Kona Coffee

Royal Kona Coffee

My Personal Stash of Royal Kona Coffee

Real Kona Coffee or Overpriced Impostor?

Are you buying genuine Kona Coffee or are you getting tricked? Many people think they are buying pure kona coffee but they are being taken for a ride.

There are a number of brands of “kona coffee” that consist of 10% kona coffee beans blended with 90% coffee beans coming from places like South America. Now I am not going to name names of the brands that are doing this, but just look at the label of the “kona coffee” that you are buying. If you are buying a “kona coffee blend” this is usually going to be 10% kona coffee, mixed with coffee from someplace else.

If you want pure kona coffee, you really need to read the label and it should say 100% kona coffee. Then you will know that you are getting the real deal. And if you haven’t had 100% pure kona coffee, I think that you are doing yourself a disservice if you call yourself a coffee connoisseur. I really struggle to come up with the words to describe it. But let’s just say that it is really good. And I urge you not to let a kona coffee blend muddle your experience of pure kona coffee.

Where does Kona Coffee come from?

Kona coffee comes from a very small region on a very small island. Yes, I know that we call this Island the Big Island, but it is very small in the grand scheme of things. It is so tiny in comparison to Australia, which is the biggest island in the world that it is almost hard to spot on a map.

The Big Island of Hawaii is located smack-dab in the middle of the world’s largest ocean: the Pacific Ocean. (As a brief side note, some scientists think that the Pacific Ocean was formed when a massive asteroid hit the Earth and gouged out a huge crater that eventually filled with water. What became of this asteroid and massive chunk of the planet? These same scientists say that it got trapped in the Earth’s gravitational field and became the Moon.)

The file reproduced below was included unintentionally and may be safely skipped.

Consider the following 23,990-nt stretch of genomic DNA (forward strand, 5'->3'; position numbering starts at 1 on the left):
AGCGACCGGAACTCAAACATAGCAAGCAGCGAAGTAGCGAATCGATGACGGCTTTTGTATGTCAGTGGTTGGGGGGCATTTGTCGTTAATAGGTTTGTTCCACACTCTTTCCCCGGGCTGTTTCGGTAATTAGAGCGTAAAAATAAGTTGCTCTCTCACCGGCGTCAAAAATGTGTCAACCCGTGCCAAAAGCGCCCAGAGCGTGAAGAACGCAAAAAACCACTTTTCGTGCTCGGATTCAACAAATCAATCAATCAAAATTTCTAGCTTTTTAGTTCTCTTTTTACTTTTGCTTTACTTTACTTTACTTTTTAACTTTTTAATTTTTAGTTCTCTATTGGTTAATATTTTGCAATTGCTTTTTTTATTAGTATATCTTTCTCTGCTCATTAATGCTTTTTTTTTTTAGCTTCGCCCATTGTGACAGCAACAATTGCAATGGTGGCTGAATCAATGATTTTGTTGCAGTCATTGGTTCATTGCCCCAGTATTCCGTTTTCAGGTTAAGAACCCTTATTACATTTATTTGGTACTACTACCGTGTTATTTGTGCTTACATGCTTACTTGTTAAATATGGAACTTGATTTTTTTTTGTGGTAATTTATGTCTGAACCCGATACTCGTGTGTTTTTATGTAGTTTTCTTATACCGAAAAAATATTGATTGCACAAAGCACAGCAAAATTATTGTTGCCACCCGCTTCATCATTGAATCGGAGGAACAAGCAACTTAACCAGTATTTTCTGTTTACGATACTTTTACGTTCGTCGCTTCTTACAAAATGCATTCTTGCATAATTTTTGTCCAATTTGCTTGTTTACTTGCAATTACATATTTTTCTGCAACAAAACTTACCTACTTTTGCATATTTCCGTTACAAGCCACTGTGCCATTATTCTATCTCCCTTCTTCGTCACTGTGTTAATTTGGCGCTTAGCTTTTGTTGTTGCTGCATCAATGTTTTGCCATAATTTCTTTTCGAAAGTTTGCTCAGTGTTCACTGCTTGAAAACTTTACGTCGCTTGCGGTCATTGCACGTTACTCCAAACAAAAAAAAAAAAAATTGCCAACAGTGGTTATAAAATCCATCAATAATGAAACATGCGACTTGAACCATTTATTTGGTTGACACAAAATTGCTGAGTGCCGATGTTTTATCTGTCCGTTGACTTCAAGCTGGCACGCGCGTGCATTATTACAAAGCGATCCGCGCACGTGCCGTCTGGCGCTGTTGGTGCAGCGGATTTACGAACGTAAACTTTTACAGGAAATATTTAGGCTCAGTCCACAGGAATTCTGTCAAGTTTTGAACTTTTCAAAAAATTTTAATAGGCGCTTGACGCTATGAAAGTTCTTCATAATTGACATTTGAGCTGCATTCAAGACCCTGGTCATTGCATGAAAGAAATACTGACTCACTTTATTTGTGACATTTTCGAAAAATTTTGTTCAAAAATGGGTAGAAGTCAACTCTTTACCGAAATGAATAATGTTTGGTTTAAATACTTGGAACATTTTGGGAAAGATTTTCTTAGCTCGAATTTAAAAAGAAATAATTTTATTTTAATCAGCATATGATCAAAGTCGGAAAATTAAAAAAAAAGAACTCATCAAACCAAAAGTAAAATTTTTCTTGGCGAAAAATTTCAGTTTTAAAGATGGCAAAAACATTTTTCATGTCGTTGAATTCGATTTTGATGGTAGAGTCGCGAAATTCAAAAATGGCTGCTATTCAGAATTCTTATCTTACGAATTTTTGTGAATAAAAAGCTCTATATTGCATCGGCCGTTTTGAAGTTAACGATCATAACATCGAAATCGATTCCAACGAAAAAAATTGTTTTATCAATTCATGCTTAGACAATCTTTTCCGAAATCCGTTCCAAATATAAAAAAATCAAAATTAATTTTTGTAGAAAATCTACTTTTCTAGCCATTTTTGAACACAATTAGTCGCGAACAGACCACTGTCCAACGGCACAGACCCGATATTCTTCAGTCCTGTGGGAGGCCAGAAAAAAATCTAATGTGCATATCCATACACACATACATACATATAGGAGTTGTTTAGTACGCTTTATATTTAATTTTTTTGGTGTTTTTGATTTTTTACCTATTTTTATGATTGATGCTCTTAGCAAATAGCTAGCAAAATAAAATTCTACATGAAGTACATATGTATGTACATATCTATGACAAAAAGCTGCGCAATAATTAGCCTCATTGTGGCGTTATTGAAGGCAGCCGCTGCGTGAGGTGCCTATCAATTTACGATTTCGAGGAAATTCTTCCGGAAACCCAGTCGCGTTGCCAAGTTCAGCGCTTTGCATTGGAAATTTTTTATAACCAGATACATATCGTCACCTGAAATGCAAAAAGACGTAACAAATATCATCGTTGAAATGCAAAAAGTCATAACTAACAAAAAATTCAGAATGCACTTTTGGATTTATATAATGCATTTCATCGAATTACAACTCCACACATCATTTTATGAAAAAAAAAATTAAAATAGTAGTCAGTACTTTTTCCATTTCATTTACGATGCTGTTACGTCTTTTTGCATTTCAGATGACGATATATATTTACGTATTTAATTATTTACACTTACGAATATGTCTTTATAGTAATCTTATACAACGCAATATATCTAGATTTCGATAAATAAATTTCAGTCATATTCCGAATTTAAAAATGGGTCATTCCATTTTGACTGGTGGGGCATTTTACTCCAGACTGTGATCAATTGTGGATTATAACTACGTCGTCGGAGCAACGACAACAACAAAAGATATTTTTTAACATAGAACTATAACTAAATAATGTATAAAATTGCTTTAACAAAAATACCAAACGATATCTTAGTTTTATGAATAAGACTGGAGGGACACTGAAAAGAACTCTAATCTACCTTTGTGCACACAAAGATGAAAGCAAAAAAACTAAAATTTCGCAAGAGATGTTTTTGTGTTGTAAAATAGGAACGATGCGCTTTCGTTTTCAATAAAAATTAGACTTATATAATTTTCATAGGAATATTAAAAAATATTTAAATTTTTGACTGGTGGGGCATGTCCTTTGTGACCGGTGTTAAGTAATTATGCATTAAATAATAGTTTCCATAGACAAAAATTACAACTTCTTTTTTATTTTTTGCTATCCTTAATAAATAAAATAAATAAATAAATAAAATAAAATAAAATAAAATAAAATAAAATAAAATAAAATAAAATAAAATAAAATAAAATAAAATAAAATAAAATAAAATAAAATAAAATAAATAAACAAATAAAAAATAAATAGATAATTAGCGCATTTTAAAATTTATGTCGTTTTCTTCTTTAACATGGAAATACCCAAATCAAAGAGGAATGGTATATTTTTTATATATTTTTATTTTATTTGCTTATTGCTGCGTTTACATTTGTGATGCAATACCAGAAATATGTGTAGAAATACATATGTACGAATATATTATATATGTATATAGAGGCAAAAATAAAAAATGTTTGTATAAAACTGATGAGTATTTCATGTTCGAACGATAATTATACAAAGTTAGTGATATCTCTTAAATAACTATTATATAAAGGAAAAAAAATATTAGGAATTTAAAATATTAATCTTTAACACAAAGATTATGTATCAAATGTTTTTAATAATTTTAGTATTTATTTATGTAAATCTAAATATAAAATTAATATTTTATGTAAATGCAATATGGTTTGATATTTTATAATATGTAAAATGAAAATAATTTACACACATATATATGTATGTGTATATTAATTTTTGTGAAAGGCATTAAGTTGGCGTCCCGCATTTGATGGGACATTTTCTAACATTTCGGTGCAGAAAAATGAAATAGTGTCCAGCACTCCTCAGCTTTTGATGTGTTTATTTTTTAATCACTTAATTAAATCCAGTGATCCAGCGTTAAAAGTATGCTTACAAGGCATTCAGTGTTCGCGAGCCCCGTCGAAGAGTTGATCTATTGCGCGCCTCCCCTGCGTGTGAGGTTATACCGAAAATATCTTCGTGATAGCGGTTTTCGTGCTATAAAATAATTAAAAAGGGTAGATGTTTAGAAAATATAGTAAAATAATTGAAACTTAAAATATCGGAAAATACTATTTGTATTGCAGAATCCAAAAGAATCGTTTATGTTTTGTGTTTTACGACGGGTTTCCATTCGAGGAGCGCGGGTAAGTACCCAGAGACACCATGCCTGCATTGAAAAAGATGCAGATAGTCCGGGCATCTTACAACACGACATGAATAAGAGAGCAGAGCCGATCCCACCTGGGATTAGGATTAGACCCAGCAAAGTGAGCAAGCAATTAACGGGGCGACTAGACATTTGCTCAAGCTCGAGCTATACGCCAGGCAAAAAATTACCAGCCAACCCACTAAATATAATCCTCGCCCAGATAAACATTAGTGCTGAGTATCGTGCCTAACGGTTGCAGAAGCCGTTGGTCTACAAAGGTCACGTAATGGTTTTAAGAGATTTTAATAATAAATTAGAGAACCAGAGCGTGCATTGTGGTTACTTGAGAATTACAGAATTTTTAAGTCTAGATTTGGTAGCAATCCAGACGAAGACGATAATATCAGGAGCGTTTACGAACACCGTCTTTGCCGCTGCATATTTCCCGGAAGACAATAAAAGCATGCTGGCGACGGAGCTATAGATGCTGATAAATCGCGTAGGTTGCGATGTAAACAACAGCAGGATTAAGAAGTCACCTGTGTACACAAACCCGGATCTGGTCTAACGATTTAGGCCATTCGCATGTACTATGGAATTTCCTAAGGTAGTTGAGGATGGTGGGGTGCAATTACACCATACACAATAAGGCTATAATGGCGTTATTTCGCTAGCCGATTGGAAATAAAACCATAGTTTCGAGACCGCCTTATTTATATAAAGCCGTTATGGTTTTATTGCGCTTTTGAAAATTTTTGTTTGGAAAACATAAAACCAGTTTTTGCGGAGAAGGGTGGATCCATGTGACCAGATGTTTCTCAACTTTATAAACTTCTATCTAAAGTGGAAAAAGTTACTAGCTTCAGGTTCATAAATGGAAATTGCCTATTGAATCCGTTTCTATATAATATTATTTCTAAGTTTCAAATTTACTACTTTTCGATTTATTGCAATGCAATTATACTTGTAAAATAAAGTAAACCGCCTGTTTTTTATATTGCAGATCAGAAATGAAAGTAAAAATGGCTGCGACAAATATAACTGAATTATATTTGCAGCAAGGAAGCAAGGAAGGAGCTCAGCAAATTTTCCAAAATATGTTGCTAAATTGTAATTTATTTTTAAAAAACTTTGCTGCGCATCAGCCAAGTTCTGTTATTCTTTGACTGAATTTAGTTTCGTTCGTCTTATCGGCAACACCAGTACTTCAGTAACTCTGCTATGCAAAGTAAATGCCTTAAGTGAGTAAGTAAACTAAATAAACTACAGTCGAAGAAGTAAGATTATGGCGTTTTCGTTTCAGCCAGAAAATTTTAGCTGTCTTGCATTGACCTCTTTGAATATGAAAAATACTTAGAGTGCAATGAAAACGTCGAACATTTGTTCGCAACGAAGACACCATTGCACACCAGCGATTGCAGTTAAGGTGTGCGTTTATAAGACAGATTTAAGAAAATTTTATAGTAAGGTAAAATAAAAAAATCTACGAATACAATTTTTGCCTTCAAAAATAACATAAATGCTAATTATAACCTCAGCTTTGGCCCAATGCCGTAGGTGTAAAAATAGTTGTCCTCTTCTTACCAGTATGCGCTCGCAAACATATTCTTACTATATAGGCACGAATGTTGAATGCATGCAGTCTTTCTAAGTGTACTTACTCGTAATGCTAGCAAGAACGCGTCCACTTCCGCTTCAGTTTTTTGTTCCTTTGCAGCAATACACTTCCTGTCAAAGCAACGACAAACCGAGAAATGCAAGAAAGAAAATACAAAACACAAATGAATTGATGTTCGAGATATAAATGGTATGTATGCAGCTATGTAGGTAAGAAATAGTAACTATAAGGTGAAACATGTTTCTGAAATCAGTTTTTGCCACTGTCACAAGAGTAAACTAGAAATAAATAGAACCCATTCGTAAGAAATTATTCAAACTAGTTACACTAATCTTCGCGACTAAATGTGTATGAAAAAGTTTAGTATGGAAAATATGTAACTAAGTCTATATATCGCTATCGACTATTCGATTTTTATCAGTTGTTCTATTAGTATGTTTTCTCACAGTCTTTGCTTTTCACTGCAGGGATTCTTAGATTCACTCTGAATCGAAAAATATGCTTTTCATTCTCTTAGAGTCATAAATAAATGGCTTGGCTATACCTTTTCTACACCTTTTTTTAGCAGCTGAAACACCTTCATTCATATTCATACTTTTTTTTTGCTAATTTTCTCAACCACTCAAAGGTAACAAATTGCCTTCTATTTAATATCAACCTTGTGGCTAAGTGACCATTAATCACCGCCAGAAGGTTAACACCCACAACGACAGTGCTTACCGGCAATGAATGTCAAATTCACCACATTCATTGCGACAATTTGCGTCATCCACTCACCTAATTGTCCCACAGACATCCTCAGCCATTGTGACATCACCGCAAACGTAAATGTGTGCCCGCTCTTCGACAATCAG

Kona coffee is grown in what is called the Kona Coffee Belt. The Kona Coffee Belt is a small strip of land at roughly three thousand feet of elevation that runs through the districts of North and South Kona. Sure there are coffee plants grown on other parts of the Big Island of Hawaii and in other parts of the world. But only coffee that is grown in the Kona Coffee belt is allowed to be called Kona Coffee. The Kona Coffee belt is incredibly tiny. It is roughly thirty square miles. Now this might sound like a lot but it really isn’t. And keep in mind that the Kona Coffee belt isn’t packed solid with coffee trees, but it is just the region that Kona Coffee farms are located in. A lot of this area consists of lava, forests and hills that are too steep to collect enough dirt to support coffee plants.

What makes Kona Coffee so Special?

There are a lot of theories as to what makes Kona Coffee special. Some say it is the rich volcanic soil. Others say that it is the warm Kona sun and daily afternoon rain showers.

But for me, it just has an amazing aroma and taste that simply reminds me of home. It is just a really great coffee that I simply do not have the words to describe. You just have to taste and smell it for yourself. But I warn you, it’s easy to get addicted to its sumptuous taste. And your kona coffee habit can get expensive. But I think that it is well worth paying up to get some of the best coffee that money can buy. Don’t you?